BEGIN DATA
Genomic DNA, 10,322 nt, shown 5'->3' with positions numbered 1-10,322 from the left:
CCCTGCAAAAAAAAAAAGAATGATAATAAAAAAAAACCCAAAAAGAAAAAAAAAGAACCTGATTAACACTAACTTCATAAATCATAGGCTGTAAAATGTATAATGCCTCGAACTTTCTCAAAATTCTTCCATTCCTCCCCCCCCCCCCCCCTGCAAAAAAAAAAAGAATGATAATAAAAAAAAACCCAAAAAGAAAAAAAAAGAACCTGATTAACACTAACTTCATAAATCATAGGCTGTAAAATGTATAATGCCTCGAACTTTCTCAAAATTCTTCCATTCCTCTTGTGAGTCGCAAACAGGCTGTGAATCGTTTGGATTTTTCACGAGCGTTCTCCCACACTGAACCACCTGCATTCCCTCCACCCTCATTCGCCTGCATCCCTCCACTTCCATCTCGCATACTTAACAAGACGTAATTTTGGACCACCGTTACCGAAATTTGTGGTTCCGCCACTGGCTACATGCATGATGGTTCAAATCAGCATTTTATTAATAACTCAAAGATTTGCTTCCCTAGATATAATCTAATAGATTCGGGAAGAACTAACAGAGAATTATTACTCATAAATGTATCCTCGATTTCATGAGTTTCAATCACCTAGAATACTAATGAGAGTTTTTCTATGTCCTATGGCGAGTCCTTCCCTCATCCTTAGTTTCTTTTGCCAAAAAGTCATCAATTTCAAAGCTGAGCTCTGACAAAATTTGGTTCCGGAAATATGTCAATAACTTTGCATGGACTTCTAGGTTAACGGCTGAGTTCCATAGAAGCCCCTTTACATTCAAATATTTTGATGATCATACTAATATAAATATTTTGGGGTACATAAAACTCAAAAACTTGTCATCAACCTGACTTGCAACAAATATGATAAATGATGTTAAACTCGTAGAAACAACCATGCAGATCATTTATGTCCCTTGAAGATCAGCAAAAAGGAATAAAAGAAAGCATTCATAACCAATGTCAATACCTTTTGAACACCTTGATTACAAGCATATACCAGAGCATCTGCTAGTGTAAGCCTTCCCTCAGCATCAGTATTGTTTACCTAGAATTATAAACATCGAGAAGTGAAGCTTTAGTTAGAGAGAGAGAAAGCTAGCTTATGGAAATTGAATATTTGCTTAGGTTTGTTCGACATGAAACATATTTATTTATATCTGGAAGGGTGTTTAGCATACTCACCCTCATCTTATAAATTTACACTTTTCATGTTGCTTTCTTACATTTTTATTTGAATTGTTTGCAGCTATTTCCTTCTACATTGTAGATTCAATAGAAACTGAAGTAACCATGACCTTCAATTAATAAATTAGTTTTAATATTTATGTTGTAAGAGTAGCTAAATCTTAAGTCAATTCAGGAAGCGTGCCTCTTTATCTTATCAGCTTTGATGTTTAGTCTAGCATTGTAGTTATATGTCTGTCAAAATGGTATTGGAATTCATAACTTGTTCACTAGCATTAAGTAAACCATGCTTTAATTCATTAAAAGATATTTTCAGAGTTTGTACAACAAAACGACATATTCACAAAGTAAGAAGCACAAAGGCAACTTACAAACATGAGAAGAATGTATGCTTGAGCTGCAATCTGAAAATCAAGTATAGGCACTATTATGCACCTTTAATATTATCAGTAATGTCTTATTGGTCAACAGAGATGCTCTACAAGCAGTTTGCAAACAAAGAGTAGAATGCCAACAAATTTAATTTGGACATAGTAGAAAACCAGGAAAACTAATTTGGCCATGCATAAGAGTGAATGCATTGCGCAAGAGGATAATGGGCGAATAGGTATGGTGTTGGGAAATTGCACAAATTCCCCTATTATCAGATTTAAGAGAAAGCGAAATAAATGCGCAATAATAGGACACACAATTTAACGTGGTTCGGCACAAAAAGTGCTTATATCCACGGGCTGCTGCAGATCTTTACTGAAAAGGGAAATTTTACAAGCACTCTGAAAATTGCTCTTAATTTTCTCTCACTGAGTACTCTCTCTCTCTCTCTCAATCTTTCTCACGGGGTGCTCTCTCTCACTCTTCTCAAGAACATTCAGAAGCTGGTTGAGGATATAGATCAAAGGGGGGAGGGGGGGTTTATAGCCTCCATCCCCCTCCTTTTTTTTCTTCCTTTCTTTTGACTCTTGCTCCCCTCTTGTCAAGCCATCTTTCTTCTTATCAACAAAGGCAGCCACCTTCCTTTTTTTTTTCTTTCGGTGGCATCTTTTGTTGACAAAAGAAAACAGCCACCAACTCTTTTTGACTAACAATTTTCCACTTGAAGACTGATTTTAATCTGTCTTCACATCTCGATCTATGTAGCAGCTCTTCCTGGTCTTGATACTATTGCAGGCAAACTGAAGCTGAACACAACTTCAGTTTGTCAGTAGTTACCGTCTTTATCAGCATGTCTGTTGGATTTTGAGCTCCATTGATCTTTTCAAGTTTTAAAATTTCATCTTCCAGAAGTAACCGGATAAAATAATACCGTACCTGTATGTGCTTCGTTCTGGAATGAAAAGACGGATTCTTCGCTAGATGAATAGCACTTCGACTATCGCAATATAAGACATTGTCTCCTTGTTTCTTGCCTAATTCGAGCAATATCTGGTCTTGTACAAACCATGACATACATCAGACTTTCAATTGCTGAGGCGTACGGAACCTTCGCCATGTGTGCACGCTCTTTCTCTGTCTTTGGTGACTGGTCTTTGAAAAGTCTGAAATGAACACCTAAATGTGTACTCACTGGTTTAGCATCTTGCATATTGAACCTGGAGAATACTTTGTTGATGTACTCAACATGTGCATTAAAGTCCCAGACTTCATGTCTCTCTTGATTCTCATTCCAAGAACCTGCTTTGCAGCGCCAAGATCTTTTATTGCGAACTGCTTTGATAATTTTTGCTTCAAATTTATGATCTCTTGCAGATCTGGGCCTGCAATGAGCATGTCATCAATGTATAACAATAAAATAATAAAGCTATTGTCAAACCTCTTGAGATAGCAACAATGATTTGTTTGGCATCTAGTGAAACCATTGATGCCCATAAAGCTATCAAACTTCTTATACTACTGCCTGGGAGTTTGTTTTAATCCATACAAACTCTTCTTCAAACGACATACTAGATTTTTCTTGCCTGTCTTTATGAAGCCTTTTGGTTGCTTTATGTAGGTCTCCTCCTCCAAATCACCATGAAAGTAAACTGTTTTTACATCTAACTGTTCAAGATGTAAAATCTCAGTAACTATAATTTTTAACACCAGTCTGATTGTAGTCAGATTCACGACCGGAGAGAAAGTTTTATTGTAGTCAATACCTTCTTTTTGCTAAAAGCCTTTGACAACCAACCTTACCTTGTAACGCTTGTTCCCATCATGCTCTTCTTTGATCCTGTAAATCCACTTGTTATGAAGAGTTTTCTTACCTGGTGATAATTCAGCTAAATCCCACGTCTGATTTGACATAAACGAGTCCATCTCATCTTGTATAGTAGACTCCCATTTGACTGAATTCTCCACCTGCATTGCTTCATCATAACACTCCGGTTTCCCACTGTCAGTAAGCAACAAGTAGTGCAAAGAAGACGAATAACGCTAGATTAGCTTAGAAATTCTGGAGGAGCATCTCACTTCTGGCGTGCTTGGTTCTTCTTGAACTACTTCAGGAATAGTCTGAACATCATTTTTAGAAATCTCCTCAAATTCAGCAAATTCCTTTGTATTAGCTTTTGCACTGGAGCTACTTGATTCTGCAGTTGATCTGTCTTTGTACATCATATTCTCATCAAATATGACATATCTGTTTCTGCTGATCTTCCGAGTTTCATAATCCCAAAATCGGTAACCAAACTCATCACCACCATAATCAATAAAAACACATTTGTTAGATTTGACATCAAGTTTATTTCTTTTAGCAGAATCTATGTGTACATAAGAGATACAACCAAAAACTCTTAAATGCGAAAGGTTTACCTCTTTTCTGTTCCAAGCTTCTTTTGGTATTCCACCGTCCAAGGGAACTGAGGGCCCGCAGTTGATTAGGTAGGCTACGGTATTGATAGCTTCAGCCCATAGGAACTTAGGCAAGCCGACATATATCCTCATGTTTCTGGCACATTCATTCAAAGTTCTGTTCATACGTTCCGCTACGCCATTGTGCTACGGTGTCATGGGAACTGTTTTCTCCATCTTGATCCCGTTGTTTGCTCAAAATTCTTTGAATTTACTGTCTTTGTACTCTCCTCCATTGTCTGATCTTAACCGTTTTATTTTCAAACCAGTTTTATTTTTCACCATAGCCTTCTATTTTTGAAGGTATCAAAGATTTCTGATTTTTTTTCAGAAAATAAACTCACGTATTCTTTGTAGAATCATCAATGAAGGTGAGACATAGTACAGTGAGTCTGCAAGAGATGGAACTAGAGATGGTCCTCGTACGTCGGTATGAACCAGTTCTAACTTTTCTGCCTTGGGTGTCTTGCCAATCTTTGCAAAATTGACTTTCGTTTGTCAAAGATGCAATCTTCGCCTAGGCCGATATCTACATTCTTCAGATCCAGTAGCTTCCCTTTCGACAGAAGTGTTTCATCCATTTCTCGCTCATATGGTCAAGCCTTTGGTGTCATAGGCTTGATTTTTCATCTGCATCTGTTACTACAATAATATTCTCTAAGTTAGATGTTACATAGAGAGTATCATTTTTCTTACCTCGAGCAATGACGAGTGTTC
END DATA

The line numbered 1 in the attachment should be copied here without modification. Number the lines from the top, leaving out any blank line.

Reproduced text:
Genomic DNA, 10,322 nt, shown 5'->3' with positions numbered 1-10,322 from the left: